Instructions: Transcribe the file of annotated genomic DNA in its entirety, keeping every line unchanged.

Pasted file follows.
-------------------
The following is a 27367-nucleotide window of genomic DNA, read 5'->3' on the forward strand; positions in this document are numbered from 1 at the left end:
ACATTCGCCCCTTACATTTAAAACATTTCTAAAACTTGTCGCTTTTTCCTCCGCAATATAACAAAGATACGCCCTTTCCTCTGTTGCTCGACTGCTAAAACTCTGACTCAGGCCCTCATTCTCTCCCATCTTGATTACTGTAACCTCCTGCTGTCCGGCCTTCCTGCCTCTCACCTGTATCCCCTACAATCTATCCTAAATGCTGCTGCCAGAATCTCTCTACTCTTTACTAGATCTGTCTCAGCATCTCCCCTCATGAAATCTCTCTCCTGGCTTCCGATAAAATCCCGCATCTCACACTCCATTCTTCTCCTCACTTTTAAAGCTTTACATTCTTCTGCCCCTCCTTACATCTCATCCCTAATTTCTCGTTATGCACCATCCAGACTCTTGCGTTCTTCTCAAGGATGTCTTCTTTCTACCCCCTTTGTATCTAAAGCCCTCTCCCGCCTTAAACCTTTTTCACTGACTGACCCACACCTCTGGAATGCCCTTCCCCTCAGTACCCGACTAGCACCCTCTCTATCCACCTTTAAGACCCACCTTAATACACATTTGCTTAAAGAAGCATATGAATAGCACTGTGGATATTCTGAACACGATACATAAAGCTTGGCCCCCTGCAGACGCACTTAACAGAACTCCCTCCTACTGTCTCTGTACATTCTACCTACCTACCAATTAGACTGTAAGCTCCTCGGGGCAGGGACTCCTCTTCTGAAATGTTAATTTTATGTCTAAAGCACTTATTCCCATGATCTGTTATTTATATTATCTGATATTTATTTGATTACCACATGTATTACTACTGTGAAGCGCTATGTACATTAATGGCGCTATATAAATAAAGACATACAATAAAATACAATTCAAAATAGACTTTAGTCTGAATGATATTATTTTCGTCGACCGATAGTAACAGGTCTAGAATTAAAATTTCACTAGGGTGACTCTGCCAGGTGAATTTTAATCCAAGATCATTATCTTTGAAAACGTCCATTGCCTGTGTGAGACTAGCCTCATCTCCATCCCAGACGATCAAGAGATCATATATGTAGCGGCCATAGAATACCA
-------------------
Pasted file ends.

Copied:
The following is a 27367-nucleotide window of genomic DNA, read 5'->3' on the forward strand; positions in this document are numbered from 1 at the left end:
ACATTCGCCCCTTACATTTAAAACATTTCTAAAACTTGTCGCTTTTTCCTCCGCAATATAACAAAGATACGCCCTTTCCTCTGTTGCTCGACTGCTAAAACTCTGACTCAGGCCCTCATTCTCTCCCATCTTGATTACTGTAACCTCCTGCTGTCCGGCCTTCCTGCCTCTCACCTGTATCCCCTACAATCTATCCTAAATGCTGCTGCCAGAATCTCTCTACTCTTTACTAGATCTGTCTCAGCATCTCCCCTCATGAAATCTCTCTCCTGGCTTCCGATAAAATCCCGCATCTCACACTCCATTCTTCTCCTCACTTTTAAAGCTTTACATTCTTCTGCCCCTCCTTACATCTCATCCCTAATTTCTCGTTATGCACCATCCAGACTCTTGCGTTCTTCTCAAGGATGTCTTCTTTCTACCCCCTTTGTATCTAAAGCCCTCTCCCGCCTTAAACCTTTTTCACTGACTGACCCACACCTCTGGAATGCCCTTCCCCTCAGTACCCGACTAGCACCCTCTCTATCCACCTTTAAGACCCACCTTAATACACATTTGCTTAAAGAAGCATATGAATAGCACTGTGGATATTCTGAACACGATACATAAAGCTTGGCCCCCTGCAGACGCACTTAACAGAACTCCCTCCTACTGTCTCTGTACATTCTACCTACCTACCAATTAGACTGTAAGCTCCTCGGGGCAGGGACTCCTCTTCTGAAATGTTAATTTTATGTCTAAAGCACTTATTCCCATGATCTGTTATTTATATTATCTGATATTTATTTGATTACCACATGTATTACTACTGTGAAGCGCTATGTACATTAATGGCGCTATATAAATAAAGACATACAATAAAATACAATTCAAAATAGACTTTAGTCTGAATGATATTATTTTCGTCGACCGATAGTAACAGGTCTAGAATTAAAATTTCACTAGGGTGACTCTGCCAGGTGAATTTTAATCCAAGATCATTATCTTTGAAAACGTCCATTGCCTGTGTGAGACTAGCCTCATCTCCATCCCAGACGATCAAGAGATCATATATGTAGCGGCCATAGAATACCA